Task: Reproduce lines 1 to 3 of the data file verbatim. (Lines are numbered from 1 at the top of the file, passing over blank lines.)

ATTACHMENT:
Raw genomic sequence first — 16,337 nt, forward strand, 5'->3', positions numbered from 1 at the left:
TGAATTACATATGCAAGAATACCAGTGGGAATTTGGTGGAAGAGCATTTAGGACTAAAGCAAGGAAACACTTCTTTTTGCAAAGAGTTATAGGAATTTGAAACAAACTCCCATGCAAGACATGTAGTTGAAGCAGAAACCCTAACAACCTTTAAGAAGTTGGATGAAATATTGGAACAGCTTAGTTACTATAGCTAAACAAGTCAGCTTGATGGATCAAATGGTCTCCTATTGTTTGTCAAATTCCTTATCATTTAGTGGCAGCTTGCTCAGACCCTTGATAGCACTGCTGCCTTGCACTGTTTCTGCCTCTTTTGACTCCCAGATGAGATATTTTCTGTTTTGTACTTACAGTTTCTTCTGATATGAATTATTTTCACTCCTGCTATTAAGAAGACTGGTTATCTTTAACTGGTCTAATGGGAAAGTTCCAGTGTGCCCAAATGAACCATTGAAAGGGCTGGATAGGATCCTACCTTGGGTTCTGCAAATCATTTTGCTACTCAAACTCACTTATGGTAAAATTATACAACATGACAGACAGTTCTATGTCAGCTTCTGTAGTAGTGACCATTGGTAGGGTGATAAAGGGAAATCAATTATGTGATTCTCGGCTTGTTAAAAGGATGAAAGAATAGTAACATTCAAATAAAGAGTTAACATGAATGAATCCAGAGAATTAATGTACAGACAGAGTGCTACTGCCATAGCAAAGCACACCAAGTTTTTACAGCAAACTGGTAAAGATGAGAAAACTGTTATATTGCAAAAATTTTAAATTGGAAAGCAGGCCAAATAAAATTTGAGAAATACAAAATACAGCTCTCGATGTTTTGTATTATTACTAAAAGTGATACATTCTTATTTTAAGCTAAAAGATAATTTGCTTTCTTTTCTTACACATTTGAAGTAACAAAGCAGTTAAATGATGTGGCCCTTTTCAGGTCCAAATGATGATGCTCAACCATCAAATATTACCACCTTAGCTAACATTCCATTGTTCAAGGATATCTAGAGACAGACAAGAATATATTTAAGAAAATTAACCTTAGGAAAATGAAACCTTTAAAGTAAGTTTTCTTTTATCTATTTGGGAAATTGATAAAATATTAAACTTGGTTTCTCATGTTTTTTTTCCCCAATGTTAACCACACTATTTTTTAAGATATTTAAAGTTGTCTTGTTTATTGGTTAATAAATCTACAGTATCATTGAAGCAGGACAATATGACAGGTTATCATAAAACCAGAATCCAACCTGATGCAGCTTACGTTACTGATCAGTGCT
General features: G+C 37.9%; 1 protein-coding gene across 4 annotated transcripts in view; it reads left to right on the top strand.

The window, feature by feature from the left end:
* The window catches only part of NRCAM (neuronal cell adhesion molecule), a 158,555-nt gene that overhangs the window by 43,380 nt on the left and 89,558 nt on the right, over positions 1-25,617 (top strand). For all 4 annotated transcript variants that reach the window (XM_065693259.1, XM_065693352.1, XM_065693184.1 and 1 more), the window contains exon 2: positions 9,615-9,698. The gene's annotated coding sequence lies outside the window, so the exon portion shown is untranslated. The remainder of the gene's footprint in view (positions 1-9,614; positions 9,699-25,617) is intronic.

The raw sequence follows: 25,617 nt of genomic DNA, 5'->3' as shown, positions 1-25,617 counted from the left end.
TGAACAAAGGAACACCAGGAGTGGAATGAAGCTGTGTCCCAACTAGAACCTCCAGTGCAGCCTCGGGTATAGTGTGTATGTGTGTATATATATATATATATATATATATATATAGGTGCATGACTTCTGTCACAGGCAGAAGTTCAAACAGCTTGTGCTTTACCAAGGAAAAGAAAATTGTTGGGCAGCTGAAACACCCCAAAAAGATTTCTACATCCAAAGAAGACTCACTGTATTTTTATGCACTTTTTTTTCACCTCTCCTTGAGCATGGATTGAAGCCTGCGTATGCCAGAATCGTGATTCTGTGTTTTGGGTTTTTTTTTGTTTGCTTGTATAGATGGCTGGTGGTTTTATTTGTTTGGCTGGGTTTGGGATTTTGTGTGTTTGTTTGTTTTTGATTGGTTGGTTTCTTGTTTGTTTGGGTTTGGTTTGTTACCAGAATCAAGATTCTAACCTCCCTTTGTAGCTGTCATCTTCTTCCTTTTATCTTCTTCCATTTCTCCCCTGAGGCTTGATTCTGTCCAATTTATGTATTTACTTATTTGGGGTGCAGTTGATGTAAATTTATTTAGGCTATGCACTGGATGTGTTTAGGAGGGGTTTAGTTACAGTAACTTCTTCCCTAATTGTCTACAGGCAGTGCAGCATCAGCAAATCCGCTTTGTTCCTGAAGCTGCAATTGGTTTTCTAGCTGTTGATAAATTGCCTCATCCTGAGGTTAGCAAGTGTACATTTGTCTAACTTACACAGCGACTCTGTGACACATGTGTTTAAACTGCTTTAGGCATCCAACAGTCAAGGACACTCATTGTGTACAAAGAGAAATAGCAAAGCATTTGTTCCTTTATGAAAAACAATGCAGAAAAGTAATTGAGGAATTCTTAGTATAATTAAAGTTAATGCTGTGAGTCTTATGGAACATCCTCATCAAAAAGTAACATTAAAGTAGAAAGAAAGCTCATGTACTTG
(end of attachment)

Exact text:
Raw genomic sequence first — 16,337 nt, forward strand, 5'->3', positions numbered from 1 at the left:
TGAATTACATATGCAAGAATACCAGTGGGAATTTGGTGGAAGAGCATTTAGGACTAAAGCAAGGAAACACTTCTTTTTGCAAAGAGTTATAGGAATTTGAAACAAACTCCCATGCAAGACATGTAGTTGAAGCAGAAACCCTAACAACCTTTAAGAAGTTGGATGAAATATTGGAACAGCTTAGTTACTATAGCTAAACAAGTCAGCTTGATGGATCAAATGGTCTCCTATTGTTTGTCAAATTCCTTATCATTTAGTGGCAGCTTGCTCAGACCCTTGATAGCACTGCTGCCTTGCACTGTTTCTGCCTCTTTTGACTCCCAGATGAGATATTTTCTGTTTTGTACTTACAGTTTCTTCTGATATGAATTATTTTCACTCCTGCTATTAAGAAGACTGGTTATCTTTAACTGGTCTAATGGGAAAGTTCCAGTGTGCCCAAATGAACCATTGAAAGGGCTGGATAGGATCCTACCTTGGGTTCTGCAAATCATTTTGCTACTCAAACTCACTTATGGTAAAATTATACAACATGACAGACAGTTCTATGTCAGCTTCTGTAGTAGTGACCATTGGTAGGGTGATAAAGGGAAATCAATTATGTGATTCTCGGCTTGTTAAAAGGATGAAAGAATAGTAACATTCAAATAAAGAGTTAACATGAATGAATCCAGAGAATTAATGTACAGACAGAGTGCTACTGCCATAGCAAAGCACACCAAGTTTTTACAGCAAACTGGTAAAGATGAGAAAACTGTTATATTGCAAAAATTTTAAATTGGAAAGCAGGCCAAATAAAATTTGAGAAATACAAAATACAGCTCTCGATGTTTTGTATTATTACTAAAAGTGATACATTCTTATTTTAAGCTAAAAGATAATTTGCTTTCTTTTCTTACACATTTGAAGTAACAAAGCAGTTAAATGATGTGGCCCTTTTCAGGTCCAAATGATGATGCTCAACCATCAAATATTACCACCTTAGCTAACATTCCATTGTTCAAGGATATCTAGAGACAGACAAGAATATATTTAAGAAAATTAACCTTAGGAAAATGAAACCTTTAAAGTAAGTTTTCTTTTATCTATTTGGGAAATTGATAAAATATTAAACTTGGTTTCTCATGTTTTTTTTCCCCAATGTTAACCACACTATTTTTTAAGATATTTAAAGTTGTCTTGTTTATTGGTTAATAAATCTACAGTATCATTGAAGCAGGACAATATGACAGGTTATCATAAAACCAGAATCCAACCTGATGCAGCTTACGTTACTGATCAGTGCT
General features: G+C 37.9%; 1 protein-coding gene across 4 annotated transcripts in view; it reads left to right on the top strand.